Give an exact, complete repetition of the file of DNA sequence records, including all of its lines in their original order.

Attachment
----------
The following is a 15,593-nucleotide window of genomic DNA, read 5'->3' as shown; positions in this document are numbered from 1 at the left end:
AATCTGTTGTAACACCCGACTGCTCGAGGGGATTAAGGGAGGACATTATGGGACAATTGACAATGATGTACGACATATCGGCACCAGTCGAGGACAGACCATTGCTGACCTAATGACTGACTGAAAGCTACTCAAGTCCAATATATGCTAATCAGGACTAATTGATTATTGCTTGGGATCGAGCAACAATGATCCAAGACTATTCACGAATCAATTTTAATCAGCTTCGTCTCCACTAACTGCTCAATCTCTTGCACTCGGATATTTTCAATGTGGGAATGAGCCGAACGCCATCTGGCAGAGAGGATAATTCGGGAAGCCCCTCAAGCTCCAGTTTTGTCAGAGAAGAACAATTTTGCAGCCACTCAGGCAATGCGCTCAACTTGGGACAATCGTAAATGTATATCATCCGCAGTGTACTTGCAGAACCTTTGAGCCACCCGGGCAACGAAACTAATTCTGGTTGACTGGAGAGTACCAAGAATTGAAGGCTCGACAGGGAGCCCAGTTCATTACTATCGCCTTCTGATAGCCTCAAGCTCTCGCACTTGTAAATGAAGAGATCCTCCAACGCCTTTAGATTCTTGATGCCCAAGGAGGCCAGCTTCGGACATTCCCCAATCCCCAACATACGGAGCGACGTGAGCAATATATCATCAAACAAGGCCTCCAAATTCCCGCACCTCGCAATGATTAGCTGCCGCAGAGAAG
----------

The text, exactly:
The following is a 15,593-nucleotide window of genomic DNA, read 5'->3' as shown; positions in this document are numbered from 1 at the left end:
AATCTGTTGTAACACCCGACTGCTCGAGGGGATTAAGGGAGGACATTATGGGACAATTGACAATGATGTACGACATATCGGCACCAGTCGAGGACAGACCATTGCTGACCTAATGACTGACTGAAAGCTACTCAAGTCCAATATATGCTAATCAGGACTAATTGATTATTGCTTGGGATCGAGCAACAATGATCCAAGACTATTCACGAATCAATTTTAATCAGCTTCGTCTCCACTAACTGCTCAATCTCTTGCACTCGGATATTTTCAATGTGGGAATGAGCCGAACGCCATCTGGCAGAGAGGATAATTCGGGAAGCCCCTCAAGCTCCAGTTTTGTCAGAGAAGAACAATTTTGCAGCCACTCAGGCAATGCGCTCAACTTGGGACAATCGTAAATGTATATCATCCGCAGTGTACTTGCAGAACCTTTGAGCCACCCGGGCAACGAAACTAATTCTGGTTGACTGGAGAGTACCAAGAATTGAAGGCTCGACAGGGAGCCCAGTTCATTACTATCGCCTTCTGATAGCCTCAAGCTCTCGCACTTGTAAATGAAGAGATCCTCCAACGCCTTTAGATTCTTGATGCCCAAGGAGGCCAGCTTCGGACATTCCCCAATCCCCAACATACGGAGCGACGTGAGCAATATATCATCAAACAAGGCCTCCAAATTCCCGCACCTCGCAATGATTAGCTGCCGCAGAGAAG